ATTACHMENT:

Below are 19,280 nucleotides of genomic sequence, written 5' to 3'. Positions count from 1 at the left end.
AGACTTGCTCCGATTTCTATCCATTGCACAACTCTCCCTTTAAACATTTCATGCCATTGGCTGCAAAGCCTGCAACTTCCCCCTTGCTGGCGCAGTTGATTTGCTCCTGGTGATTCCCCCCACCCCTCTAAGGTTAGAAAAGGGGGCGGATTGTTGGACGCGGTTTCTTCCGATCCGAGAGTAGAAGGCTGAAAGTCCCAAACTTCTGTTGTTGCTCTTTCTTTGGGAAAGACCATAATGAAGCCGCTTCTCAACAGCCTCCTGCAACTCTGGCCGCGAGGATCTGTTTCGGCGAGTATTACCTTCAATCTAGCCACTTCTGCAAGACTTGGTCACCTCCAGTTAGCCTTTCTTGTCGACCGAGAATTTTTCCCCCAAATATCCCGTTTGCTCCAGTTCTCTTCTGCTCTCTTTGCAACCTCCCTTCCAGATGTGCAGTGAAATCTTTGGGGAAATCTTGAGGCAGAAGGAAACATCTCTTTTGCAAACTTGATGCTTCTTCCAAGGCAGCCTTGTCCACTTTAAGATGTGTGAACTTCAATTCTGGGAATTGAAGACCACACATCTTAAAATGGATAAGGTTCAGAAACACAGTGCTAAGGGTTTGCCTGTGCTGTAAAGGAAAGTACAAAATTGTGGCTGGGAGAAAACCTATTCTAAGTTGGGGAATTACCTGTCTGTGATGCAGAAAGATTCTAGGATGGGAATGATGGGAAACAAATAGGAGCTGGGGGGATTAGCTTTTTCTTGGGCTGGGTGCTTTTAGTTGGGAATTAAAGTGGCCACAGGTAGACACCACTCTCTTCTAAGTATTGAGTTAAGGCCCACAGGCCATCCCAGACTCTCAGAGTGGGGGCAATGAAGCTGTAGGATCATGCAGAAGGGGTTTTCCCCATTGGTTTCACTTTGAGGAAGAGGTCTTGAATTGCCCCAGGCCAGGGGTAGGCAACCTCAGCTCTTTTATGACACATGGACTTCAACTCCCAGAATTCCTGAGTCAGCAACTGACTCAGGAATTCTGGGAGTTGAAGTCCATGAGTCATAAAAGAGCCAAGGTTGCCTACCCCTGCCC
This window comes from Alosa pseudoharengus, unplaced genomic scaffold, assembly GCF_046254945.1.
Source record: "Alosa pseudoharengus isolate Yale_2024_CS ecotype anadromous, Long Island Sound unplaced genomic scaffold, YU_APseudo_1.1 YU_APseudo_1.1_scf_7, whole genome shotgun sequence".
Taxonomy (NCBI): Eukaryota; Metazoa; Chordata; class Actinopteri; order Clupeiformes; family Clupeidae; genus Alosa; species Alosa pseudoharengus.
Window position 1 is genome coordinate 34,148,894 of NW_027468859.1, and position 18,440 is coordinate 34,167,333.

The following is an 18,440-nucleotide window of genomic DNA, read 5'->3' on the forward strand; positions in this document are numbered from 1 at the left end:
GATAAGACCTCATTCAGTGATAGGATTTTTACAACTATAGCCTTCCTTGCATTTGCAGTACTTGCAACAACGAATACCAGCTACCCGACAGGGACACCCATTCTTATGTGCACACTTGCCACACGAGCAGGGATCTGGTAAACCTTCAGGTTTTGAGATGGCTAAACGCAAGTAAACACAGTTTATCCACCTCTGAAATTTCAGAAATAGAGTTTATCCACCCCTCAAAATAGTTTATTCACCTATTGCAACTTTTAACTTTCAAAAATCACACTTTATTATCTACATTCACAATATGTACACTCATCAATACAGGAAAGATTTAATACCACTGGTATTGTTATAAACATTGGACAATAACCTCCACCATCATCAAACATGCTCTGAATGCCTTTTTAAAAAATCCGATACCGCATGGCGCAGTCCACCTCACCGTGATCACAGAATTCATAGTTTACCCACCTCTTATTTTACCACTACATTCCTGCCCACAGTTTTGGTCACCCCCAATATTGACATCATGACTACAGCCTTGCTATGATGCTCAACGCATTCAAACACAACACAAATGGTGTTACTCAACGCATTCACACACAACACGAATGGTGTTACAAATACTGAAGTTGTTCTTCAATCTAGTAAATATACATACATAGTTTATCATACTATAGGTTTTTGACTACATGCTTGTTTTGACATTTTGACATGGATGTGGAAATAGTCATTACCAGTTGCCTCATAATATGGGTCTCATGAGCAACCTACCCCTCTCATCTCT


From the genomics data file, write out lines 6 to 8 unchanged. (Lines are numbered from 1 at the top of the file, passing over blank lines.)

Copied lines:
Window position 1 is genome coordinate 34,148,894 of NW_027468859.1, and position 18,440 is coordinate 34,167,333.

The following is an 18,440-nucleotide window of genomic DNA, read 5'->3' on the forward strand; positions in this document are numbered from 1 at the left end:
GATAAGACCTCATTCAGTGATAGGATTTTTACAACTATAGCCTTCCTTGCATTTGCAGTACTTGCAACAACGAATACCAGCTACCCGACAGGGACACCCATTCTTATGTGCACACTTGCCACACGAGCAGGGATCTGGTAAACCTTCAGGTTTTGAGATGGCTAAACGCAAGTAAACACAGTTTATCCACCTCTGAAATTTCAGAAATAGAGTTTATCCACCCCTCAAAATAGTTTATTCACCTATTGCAACTTTTAACTTTCAAAAATCACACTTTATTATCTACATTCACAATATGTACACTCATCAATACAGGAAAGATTTAATACCACTGGTATTGTTATAAACATTGGACAATAACCTCCACCATCATCAAACATGCTCTGAATGCCTTTTTAAAAAATCCGATACCGCATGGCGCAGTCCACCTCACCGTGATCACAGAATTCATAGTTTACCCACCTCTTATTTTACCACTACATTCCTGCCCACAGTTTTGGTCACCCCCAATATTGACATCATGACTACAGCCTTGCTATGATGCTCAACGCATTCAAACACAACACAAATGGTGTTACTCAACGCATTCACACACAACACGAATGGTGTTACAAATACTGAAGTTGTTCTTCAATCTAGTAAATATACATACATAGTTTATCATACTATAGGTTTTTGACTACATGCTTGTTTTGACATTTTGACATGGATGTGGAAATAGTCATTACCAGTTGCCTCATAATATGGGTCTCATGAGCAACCTACCCCTCTCATCTCT